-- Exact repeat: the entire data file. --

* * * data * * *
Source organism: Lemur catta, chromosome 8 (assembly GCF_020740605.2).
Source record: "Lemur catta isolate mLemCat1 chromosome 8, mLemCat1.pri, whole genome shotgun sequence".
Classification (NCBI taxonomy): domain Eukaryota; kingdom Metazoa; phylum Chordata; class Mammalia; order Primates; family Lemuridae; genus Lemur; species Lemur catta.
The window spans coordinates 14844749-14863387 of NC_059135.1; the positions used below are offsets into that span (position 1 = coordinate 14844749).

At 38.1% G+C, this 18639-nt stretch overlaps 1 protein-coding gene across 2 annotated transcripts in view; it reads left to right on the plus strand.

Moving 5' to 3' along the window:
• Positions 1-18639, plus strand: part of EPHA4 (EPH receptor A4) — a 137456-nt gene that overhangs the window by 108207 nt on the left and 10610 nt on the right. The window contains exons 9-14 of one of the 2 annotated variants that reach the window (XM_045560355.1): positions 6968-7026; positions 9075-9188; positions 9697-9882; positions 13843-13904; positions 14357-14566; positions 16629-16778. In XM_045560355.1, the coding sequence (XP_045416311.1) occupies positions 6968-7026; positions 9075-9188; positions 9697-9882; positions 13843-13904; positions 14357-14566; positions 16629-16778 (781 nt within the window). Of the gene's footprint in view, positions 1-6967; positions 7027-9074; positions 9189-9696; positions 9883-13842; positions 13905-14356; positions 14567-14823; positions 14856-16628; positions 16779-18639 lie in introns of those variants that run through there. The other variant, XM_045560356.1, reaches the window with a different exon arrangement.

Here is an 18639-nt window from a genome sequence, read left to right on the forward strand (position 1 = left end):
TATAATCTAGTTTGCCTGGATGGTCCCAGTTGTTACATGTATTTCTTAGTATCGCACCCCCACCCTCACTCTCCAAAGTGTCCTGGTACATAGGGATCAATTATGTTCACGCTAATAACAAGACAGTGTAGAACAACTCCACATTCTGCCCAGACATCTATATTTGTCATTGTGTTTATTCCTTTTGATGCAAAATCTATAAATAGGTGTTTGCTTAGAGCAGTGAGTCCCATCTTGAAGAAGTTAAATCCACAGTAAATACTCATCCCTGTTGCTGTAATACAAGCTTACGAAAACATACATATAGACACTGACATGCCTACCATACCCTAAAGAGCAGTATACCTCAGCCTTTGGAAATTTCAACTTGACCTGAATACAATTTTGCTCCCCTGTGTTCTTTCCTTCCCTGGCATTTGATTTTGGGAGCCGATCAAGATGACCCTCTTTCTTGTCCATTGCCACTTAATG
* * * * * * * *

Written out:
Source organism: Lemur catta, chromosome 8 (assembly GCF_020740605.2).
Source record: "Lemur catta isolate mLemCat1 chromosome 8, mLemCat1.pri, whole genome shotgun sequence".
Classification (NCBI taxonomy): domain Eukaryota; kingdom Metazoa; phylum Chordata; class Mammalia; order Primates; family Lemuridae; genus Lemur; species Lemur catta.
The window spans coordinates 14844749-14863387 of NC_059135.1; the positions used below are offsets into that span (position 1 = coordinate 14844749).

At 38.1% G+C, this 18639-nt stretch overlaps 1 protein-coding gene across 2 annotated transcripts in view; it reads left to right on the plus strand.

Moving 5' to 3' along the window:
• Positions 1-18639, plus strand: part of EPHA4 (EPH receptor A4) — a 137456-nt gene that overhangs the window by 108207 nt on the left and 10610 nt on the right. The window contains exons 9-14 of one of the 2 annotated variants that reach the window (XM_045560355.1): positions 6968-7026; positions 9075-9188; positions 9697-9882; positions 13843-13904; positions 14357-14566; positions 16629-16778. In XM_045560355.1, the coding sequence (XP_045416311.1) occupies positions 6968-7026; positions 9075-9188; positions 9697-9882; positions 13843-13904; positions 14357-14566; positions 16629-16778 (781 nt within the window). Of the gene's footprint in view, positions 1-6967; positions 7027-9074; positions 9189-9696; positions 9883-13842; positions 13905-14356; positions 14567-14823; positions 14856-16628; positions 16779-18639 lie in introns of those variants that run through there. The other variant, XM_045560356.1, reaches the window with a different exon arrangement.

Here is an 18639-nt window from a genome sequence, read left to right on the forward strand (position 1 = left end):
TATAATCTAGTTTGCCTGGATGGTCCCAGTTGTTACATGTATTTCTTAGTATCGCACCCCCACCCTCACTCTCCAAAGTGTCCTGGTACATAGGGATCAATTATGTTCACGCTAATAACAAGACAGTGTAGAACAACTCCACATTCTGCCCAGACATCTATATTTGTCATTGTGTTTATTCCTTTTGATGCAAAATCTATAAATAGGTGTTTGCTTAGAGCAGTGAGTCCCATCTTGAAGAAGTTAAATCCACAGTAAATACTCATCCCTGTTGCTGTAATACAAGCTTACGAAAACATACATATAGACACTGACATGCCTACCATACCCTAAAGAGCAGTATACCTCAGCCTTTGGAAATTTCAACTTGACCTGAATACAATTTTGCTCCCCTGTGTTCTTTCCTTCCCTGGCATTTGATTTTGGGAGCCGATCAAGATGACCCTCTTTCTTGTCCATTGCCACTTAATG